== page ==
Essay On Mandatory Sentencing

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Mandatory Sentencing For Certain Crimes There are many problems regarding today's sentencings for crimes all across the board. For example, if someone is being sentenced for murder they could go to prison for any where from 25 to 60 years in a Class A Felony, however, if someone assaults a pregnant women resulting in the termination of the pregnancy they would be sentenced 10 to 25 years. In both cases a life is being taken away so the sentencing should remain the same. The current legal situation for mandatory sentencing entails that offenders serve a preset term for certain crimes, which include mainly serious and violent offenses. These sentences are fabricated through the legislature, not the judicial system. Mandatory sentences are usually…show more content…
Each one has a different penalty referring to the crime. These can vary from a simple fine all the way up to a life sentence, or in some cases the death penalty. The point here is that there are rules, and there are consequences if these rules are not abided by. That is just common sense. Mandatory sentences would help out when it comes to these scenarios. If someone steals something from a store, they should have to pay for the item along with a fine. But if a felony is committed it should be dealt with more severity. By definition a felony is “a crime, typically on involving violence, regarded as more serious than a misdemeanor, and usually punishable by imprisonment for more than one year, or…show more content…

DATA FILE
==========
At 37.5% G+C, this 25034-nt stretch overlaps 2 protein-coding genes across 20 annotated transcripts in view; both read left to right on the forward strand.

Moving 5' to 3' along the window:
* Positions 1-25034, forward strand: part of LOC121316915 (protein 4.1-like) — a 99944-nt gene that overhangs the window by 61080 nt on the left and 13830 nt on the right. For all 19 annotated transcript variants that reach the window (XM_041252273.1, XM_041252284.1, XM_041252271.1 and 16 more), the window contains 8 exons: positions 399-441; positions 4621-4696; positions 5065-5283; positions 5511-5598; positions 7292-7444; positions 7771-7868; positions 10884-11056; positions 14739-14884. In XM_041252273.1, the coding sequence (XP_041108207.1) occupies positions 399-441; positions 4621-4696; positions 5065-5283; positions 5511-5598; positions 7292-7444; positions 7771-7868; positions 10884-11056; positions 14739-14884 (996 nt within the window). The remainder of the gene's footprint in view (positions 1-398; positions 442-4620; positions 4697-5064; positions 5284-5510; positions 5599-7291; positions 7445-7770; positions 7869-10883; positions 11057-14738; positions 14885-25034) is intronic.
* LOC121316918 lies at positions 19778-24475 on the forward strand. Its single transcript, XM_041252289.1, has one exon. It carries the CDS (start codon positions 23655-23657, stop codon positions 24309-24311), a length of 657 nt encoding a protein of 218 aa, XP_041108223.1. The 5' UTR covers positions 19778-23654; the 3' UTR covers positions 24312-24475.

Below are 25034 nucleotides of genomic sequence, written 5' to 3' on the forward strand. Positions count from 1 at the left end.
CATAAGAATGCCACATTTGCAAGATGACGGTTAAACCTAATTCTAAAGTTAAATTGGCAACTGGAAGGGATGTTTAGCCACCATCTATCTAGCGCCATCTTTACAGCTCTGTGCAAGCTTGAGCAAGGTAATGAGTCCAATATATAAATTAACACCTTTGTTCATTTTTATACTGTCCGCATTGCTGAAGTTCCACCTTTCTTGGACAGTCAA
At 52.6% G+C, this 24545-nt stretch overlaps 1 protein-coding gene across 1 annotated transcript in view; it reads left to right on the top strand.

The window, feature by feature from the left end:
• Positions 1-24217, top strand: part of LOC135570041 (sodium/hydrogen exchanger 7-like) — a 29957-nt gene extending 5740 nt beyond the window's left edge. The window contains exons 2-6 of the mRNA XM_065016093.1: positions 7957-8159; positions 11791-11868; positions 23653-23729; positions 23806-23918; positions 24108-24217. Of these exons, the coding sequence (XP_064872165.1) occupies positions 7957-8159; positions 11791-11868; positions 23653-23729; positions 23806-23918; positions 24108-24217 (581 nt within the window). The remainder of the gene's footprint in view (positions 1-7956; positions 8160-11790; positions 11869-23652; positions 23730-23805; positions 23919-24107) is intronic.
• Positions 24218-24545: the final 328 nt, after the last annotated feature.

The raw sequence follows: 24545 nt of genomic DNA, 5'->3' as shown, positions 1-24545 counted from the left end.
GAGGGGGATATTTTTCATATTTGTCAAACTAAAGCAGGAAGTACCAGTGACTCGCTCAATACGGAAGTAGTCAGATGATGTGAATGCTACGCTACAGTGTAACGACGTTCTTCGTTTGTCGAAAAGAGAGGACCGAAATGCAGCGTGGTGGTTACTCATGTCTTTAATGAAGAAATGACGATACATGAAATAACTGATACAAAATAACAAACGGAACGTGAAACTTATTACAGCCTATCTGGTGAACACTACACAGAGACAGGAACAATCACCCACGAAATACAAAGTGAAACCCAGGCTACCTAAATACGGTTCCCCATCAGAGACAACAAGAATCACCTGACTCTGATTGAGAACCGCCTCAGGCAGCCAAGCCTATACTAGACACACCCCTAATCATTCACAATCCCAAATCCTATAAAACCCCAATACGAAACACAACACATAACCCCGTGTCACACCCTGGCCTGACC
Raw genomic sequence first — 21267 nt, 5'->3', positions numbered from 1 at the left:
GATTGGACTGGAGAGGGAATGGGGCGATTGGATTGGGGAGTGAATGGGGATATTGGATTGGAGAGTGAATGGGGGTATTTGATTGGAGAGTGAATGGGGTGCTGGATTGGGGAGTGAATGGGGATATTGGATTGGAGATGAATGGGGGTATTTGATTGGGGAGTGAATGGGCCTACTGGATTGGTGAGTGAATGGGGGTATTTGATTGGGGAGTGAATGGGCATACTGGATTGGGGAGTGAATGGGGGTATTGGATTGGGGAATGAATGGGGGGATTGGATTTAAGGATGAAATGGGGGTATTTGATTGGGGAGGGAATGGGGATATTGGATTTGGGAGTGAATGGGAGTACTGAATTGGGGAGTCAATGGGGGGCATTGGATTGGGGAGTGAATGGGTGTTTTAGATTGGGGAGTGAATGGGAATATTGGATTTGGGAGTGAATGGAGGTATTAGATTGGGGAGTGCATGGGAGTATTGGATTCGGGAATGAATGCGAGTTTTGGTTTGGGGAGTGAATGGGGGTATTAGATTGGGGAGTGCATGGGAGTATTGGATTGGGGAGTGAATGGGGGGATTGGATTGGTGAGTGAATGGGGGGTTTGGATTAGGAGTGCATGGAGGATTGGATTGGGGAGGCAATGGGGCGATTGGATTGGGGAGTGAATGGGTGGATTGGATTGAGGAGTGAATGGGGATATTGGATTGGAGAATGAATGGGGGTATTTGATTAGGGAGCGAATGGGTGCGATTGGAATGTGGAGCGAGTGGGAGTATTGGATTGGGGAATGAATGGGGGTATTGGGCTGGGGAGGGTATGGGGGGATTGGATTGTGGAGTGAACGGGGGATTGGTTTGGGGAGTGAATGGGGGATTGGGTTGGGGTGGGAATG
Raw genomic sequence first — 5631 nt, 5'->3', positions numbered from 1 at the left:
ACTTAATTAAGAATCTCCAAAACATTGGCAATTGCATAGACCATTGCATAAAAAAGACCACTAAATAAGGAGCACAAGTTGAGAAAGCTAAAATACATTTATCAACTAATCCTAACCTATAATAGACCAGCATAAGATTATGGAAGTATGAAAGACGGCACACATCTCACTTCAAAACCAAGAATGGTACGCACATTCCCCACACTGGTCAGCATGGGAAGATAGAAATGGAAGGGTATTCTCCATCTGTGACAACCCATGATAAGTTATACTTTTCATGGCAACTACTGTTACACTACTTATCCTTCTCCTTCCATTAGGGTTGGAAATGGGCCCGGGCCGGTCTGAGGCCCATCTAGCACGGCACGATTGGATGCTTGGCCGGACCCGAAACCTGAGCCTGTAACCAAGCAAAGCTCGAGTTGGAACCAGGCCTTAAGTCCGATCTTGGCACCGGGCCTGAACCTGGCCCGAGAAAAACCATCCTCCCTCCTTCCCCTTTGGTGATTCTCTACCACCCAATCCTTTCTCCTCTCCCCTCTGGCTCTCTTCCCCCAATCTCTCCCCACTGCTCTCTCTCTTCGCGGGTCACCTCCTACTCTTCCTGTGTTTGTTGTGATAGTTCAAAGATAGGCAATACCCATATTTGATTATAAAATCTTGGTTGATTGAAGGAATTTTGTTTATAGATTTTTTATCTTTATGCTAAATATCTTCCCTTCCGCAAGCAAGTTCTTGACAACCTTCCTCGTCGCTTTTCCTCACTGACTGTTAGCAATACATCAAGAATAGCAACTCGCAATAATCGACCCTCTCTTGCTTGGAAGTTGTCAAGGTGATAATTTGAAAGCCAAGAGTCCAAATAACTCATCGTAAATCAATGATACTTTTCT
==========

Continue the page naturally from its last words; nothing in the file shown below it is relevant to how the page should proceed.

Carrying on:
The laws were set up for crimes that are serious or violent meaning it doesn’t affect people for stealing a candy bar, but if they went out and killed someone for a candy bar they would be affected. This means that unless there is something seriously wrong in someones head, they should know what they are doing is wrong and they know that there is consequences to such harsh actions. The mandatory penalties are designed to eliminate choosing between different punishment options, assuming that judges are too lenient and that offenders are neither generally being prevented from crime or even really stopped because some people are not incarcerated long enough to prevent their criminality

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